But then there WAS the 16th street church bombing where little girls were going to Sunday School wasn't there?

I don't think Booker T Washington understood what kind of acquiescence he built into his legacy.

I also don't think Washington understood just how firmly he believed in US vs THEM within the black community either. Or maybe he did. I haven't read a biography on "The Wizard" yet. In my mind though, he clearly believed in the superior black people (the few of us that should go on to be professors, lawyers, and doctors) who were very different from the blacks he spoke of in his speech, those black people that should just let white folks drop their buckets where they live. Oh yes, white folks should drop that bucket where they are and let that bucket fill up with black people who do not aspire to be much different than they were during slavery.

You could almost believe Booker T Washington was putting on a show for the white folks if you don't read some of the battles he had with W.E.B DuBois. Even if you think W.E.B. DuBois was biased, and he surely was, his separation of black people into US and THEM is the only way for me to explain to myself at least some of his arguments with Dubois in addition to the fact that the Tuskegee Experiment took place at Booker T Washington's Tuskegee.

There's so much talk about what the white folk did during the Tuskegee Experiment. And that white racism was terrible. But what is even more heartbreaking to read is that black doctors and black students at Tuskegee, "the black haves", participated in the experiments on "the black have-nots," the rural black men that lived in the area. In the movie about the Tuskegee Experiment called "Miss Evers Boys," Joe Morton represents several black men who experimented on other black men at the behest of white men.

I'm not sure the Tuskegee Experiment could ONLY have happened at Tuskegee but sometimes I feel so very certain that Booker T Washington's classist(?)/elitist(?) attitudes were built into the foundation of Tuskegee. And I'm not talking about the building. 

I appreciate the fact that, just coming out of slavery, many black people felt they could behave their way into peace with white people. The Cherokees tried the same thing just before white people put them on the trail of tears. But some people managed to get over themselves. They looked around and saw they'd have to demand their rights and cut off white folks sources of money. Ida B Wells probably paid the highest price I heard of to get over being self-righteous about how to behave as a black person. It sounds like Ida B put somebody else's business out in the street and then a killed herself. The who-is-sleeping-with-who thing wasn't exactly a respectability politics situation itself.*  But it made Ida B rethink her judgmental attitudes, period. And she was a much better woman for it. She broke with classist attitudes that her contemporaries, heroes and heroines of ours, did not.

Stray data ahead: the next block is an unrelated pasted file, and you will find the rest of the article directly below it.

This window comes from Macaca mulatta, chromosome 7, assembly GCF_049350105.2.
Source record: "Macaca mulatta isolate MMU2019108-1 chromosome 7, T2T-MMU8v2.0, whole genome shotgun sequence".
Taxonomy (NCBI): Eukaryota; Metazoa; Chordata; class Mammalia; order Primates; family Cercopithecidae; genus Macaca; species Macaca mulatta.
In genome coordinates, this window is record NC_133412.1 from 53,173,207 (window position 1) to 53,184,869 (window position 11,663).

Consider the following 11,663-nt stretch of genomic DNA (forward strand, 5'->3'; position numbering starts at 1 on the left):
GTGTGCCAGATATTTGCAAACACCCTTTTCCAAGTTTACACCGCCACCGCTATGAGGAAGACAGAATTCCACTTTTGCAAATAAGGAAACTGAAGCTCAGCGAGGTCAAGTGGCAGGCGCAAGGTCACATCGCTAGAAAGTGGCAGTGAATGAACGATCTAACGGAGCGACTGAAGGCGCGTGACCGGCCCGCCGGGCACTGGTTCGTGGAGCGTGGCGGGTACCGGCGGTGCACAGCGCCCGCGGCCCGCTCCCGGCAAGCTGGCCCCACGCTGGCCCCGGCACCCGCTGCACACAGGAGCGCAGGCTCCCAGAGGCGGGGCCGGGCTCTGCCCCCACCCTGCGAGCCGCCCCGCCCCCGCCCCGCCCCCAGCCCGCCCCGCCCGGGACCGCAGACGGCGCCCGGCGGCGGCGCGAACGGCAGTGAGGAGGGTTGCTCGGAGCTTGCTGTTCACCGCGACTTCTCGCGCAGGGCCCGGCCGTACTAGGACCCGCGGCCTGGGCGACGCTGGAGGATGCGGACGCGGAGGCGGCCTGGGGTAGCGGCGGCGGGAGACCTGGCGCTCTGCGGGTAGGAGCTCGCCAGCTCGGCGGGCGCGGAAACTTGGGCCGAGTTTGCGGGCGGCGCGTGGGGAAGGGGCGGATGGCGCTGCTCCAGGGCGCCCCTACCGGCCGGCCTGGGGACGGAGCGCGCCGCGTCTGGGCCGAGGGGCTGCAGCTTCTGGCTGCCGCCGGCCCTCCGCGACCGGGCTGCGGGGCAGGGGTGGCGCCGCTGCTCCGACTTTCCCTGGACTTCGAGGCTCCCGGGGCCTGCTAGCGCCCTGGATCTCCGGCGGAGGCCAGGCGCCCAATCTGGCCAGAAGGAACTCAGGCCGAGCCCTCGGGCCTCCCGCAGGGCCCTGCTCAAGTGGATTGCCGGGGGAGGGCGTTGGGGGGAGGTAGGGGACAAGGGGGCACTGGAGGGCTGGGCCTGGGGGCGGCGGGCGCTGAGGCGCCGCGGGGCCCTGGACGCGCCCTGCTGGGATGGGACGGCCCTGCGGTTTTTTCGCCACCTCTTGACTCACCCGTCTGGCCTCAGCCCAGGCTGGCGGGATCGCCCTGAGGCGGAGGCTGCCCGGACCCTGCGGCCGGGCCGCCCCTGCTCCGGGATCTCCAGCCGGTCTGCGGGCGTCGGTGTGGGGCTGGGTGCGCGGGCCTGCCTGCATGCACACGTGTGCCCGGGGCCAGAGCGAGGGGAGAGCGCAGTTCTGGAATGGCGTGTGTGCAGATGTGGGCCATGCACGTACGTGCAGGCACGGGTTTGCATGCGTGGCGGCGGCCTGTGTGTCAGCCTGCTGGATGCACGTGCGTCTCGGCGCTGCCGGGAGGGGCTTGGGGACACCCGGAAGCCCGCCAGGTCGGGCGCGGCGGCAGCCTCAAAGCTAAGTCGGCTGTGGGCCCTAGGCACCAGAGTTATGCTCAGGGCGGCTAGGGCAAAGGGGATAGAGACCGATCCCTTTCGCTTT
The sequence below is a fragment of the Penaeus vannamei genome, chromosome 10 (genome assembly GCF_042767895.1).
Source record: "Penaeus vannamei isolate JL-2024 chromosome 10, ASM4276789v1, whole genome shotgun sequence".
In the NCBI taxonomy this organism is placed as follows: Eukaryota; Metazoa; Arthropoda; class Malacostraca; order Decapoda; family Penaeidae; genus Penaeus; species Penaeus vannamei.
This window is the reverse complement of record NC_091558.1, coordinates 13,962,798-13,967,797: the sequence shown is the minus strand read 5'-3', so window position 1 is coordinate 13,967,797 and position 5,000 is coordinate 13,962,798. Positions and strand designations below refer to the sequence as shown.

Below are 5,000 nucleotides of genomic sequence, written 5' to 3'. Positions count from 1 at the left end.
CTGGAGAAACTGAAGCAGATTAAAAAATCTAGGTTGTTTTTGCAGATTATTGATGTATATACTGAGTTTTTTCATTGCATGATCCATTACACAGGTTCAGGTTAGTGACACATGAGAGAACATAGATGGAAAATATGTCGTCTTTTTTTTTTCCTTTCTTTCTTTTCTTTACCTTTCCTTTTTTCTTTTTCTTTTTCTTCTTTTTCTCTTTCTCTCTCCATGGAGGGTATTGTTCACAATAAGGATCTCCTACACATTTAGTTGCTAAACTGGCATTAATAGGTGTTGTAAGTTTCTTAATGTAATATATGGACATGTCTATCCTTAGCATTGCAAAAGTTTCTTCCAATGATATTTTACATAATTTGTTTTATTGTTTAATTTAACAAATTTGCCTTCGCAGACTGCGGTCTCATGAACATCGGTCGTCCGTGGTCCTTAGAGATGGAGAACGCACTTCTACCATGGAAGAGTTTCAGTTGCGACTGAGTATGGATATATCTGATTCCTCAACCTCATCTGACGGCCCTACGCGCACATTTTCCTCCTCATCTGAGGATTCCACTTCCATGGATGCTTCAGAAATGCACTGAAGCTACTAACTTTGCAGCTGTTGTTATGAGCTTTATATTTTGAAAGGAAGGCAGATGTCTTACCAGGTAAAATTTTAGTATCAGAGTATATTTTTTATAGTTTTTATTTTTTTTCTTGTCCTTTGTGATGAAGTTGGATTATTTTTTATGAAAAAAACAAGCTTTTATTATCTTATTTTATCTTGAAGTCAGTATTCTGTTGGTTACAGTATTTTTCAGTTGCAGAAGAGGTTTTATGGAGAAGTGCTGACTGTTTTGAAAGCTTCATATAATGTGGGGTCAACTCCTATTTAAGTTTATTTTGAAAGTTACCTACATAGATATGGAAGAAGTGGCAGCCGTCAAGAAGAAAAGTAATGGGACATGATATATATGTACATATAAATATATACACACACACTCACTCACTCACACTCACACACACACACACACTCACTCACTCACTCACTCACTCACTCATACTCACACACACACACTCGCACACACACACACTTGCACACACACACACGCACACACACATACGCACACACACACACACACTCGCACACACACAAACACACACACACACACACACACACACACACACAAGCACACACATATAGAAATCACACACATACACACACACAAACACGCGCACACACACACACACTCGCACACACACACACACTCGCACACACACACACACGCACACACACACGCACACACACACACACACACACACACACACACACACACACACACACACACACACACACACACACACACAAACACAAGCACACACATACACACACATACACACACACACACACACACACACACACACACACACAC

It doesn't sound like Booker T Washington ever had such a come Jesus moment. Ida B Wells' error makes me wonder what would have been different if Washington had been different, less focused on his own prestige, a little less focused on money as power, quite a bit more focused on political power.

Differences of opinion, "beefing with one another,"  is only "good" if you can learn from the person you are arguing with. I'm not sure Booker T Washington and W.E.B. DuBois ever really did that. Then again, the rest of us who read history have benefited from reading about their arguments tremendously. We need to see multiple views of single events or a flow of single events, right?

The biggest lesson I get out of reading about Booker T Washington, so far, is that wealth builders shouldn't always be speakers, influence-ers, and representatives. Sometimes wealth builders should build the wealth and power, hand a bunch of that wealth over to the activists better at thinking and representing, take a bow, then find someplace to sit down and be quiet.

But there's really no place or time in America where a man does that is there?

*As I recall, Ida B Wells was outing a white man and black woman for sleeping together. She was pointing out black and white people sleep together voluntarily when it's not labeled as "rape" She was just beginning to talk about the justifications for her newspaper. Not cool. I can't remember if she named-names. She did a lot of innuendo in her early writing. But towns were so small...